Take my advice..

We have been very busy with moving and school and kids. Someone made the comment to me – “it is good you are staying so busy. It helps you not think about Drake.” Those words slammed through my head like a freight train. I wanted to scream “Are you kidding me?” (people just don’t think before they speak sometimes..) I not only can NOT think about Drake, I wouldn’t want to be able to not think about him. He is my son. Not was. Is. He will always be my son and I will always be his mommy. Thinking about him is as natural as breathing. Please think before you speak or text or post..

Every first time is the hardest time – seems like every day there are plenty of first times..

And yes, I like to talk about Drake and I like it when other people talk about Drake. Some days are bad days and some days are worse. If you see or hear me grieving and are compelled to say something, “I’m sorry” is about the only thing you can say.

Don’t let discomfort prevent you from reaching out to someone who is grieving. Now, more than ever, your support is needed. You might not know exactly what to say or what to do, but that’s okay. You don’t need to have answers or give advice. The most important thing you can do for a grieving person is to simply be there. Your support and caring presence will help them cope. If it’s difficult and uncomfortable for you to see a person grieve, you can only imagine what it feels like to be them. And only imagine is exactly right.

I know it’s extremely difficult to know what to say to a grieving person or even a person going through the trauma of their child having to deal with cancer, but I can tell you what not to say..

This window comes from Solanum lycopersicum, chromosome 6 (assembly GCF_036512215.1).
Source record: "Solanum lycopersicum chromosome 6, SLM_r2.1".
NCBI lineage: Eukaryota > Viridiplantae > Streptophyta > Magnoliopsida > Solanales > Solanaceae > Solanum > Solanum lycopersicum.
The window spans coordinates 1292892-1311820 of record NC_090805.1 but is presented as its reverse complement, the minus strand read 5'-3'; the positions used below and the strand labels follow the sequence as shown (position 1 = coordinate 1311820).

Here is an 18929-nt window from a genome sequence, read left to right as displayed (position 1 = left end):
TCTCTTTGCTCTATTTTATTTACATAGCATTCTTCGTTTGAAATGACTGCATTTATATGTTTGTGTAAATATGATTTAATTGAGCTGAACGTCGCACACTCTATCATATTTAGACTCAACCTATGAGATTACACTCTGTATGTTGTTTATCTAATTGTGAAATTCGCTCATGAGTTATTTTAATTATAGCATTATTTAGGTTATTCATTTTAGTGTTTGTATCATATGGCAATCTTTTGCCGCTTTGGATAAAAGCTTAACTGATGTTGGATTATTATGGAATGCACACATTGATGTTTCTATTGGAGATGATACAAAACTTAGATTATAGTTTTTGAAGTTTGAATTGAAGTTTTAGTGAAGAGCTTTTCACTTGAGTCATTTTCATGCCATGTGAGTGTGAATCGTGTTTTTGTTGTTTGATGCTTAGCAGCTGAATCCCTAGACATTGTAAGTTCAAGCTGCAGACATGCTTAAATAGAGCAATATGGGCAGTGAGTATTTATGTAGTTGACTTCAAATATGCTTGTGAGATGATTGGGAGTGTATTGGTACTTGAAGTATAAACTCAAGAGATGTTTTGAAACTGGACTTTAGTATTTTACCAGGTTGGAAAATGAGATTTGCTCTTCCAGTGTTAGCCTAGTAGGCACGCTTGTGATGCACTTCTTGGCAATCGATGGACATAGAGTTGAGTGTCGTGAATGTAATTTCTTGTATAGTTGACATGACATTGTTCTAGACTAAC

“I know how you feel.” One can never know how another may feel. You could, instead, ask your friend to tell you how he or she feels.

“It’s part of God’s plan.” This phrase can make people angry and they often respond with, “What plan? Nobody told me about any plan.”

“Look at what you have to be thankful for.” They know they have things to be thankful for, but right now they are not important, not as important as their loss.

“He’s in a better place now.” The bereaved may or may not believe this. Keep your beliefs to yourself unless asked.

“This is behind you now; it’s time to get on with your life.” Sometimes the bereaved are resistant to getting on with life because they feel this means “forgetting” their loved one. In addition, moving on is easier said than done. Grief has a mind of its own and works at its own pace.

Statements that begin with “You should” or “You will.” These statements are too directive. Instead you could begin your comments with: “Have you thought about. . .” or “You might. . .”

If it is difficult and uncomfortable for you to see a person grieve, you can only imagine what it feels like to be them. And only imagine is exactly right. Our life will never be the same.

Death leaves a heartache no one can heal, love leaves a memory no one can steal.